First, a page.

The yogurt parfait as it is commonly sold now offers the advantage of pairing smooth and crunchy, dry and wet, as you do with these two items normally sold in far-removed aisles of the grocery store and sequestered separately, at home, like forbidden lovers, in a high Montague cupboard and cool Capulet refrigerator.
But the problem with the yogurt parfait is that the shallow washtub that the granola is kept in rests in the cup filled with yogurt-fruit mixture, and its bottom picks up some daubs that are then transferred to the tabletop, newspaper, or pant leg where the eater stores it until it can be thrown away. This (Nicholson) Bakersian observation came to me in JFK after setting one such plastic tub on my thigh from a parfait which I took, along with a banana, leaving five dollars on the unmanned counter.
What had happened was, I’d waited near the cash register of the Jet-Go stand for several minutes. I’d walked to the currency conversion counter nearby and asked a woman munching on Cheetos if anyone was working at it. (“Don’t know.”) I’d gotten in line at Dunkin’ to ask there—then abandoned the line because I was certain that the Dunkin’ folk were not responsible for and not tracking the Jet-Go cashier’s whereabouts. Finally, I’d talked to another person who showed up, like me, wanting some of Jet-Go’s healthier fare. We’d shrugged at our shared sense of abandonment and helplessness. Finally, I said, “You know, I’m leaving money and taking this.”
“No,” the woman said in a Scandinavian accent, aghast.
You may think that’s neither here nor there, but I’m only trying to tell you that I wanted yogurt parfait and nothing else; and that I’m not alone, and the yogurt parfait is here to stay, so let’s find a solution to this minor foible of its packaging.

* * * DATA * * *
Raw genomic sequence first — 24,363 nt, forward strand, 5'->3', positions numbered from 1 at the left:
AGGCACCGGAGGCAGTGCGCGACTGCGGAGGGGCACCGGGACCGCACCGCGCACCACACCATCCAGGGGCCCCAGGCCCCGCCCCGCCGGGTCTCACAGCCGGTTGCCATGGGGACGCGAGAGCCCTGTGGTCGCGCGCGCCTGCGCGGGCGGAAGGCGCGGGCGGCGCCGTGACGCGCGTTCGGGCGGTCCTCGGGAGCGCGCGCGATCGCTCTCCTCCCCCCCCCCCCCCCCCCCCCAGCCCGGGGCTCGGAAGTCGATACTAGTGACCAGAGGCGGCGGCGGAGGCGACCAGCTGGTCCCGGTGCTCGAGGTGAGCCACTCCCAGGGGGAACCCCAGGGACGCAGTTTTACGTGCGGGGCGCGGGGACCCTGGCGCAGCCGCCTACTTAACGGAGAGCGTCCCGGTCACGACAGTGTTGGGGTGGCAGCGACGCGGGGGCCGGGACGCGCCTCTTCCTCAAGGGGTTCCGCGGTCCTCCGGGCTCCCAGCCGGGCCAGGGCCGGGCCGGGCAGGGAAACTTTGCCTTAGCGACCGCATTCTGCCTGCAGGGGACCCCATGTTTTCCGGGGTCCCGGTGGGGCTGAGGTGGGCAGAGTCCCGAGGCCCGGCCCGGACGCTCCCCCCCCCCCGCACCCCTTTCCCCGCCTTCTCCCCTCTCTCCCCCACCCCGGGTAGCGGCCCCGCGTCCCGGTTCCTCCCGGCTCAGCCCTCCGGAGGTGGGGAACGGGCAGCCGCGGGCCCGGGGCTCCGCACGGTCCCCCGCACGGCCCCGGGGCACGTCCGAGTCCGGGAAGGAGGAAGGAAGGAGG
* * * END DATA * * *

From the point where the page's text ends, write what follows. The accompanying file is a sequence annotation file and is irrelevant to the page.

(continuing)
The easiest solution, for the manufacturer to simply dump the granola into the yogurt before shipping, would destroy the product’s chief appeal–the crunchy plus soft. The granola would turn soggy—no culinary tryst; no bonding of land (oats, berries) and animal (milky yogurt); no Edenic comingling of flora and fauna in the freshness of their innocence, like teenagers at a dance. The idea of putting a layer of plastic between the two is no good either because it would sit against the yogurt like a tarp over a swimming pool, coming into messy contact. (You find this in some sour cream containers.) There would still be some mucky thing to either lick clean or toss, and the eater remains delayed from engineering that first scoop in which one makes sure to gather equal parts granola from the top, white yogurt from the middle, and purple fruit from the bottom. No one wants to enter the yogurt parfait experience burdened with a short but pressing to-do list.
I don’t have the answer, but I think if there’s one thing we can learn from the yogurt parfait and they way it has promulgated as a snack item despite its flaw, it is this: some things are worth bringing together regardless of the trouble. Sometimes there is no perfect solution to the risks of a forward-thinking venture. And sometimes the chemistry of pairings is simply irresistible. After all, once we are into bites and mouthfuls, we forget those drawbacks, don’t we?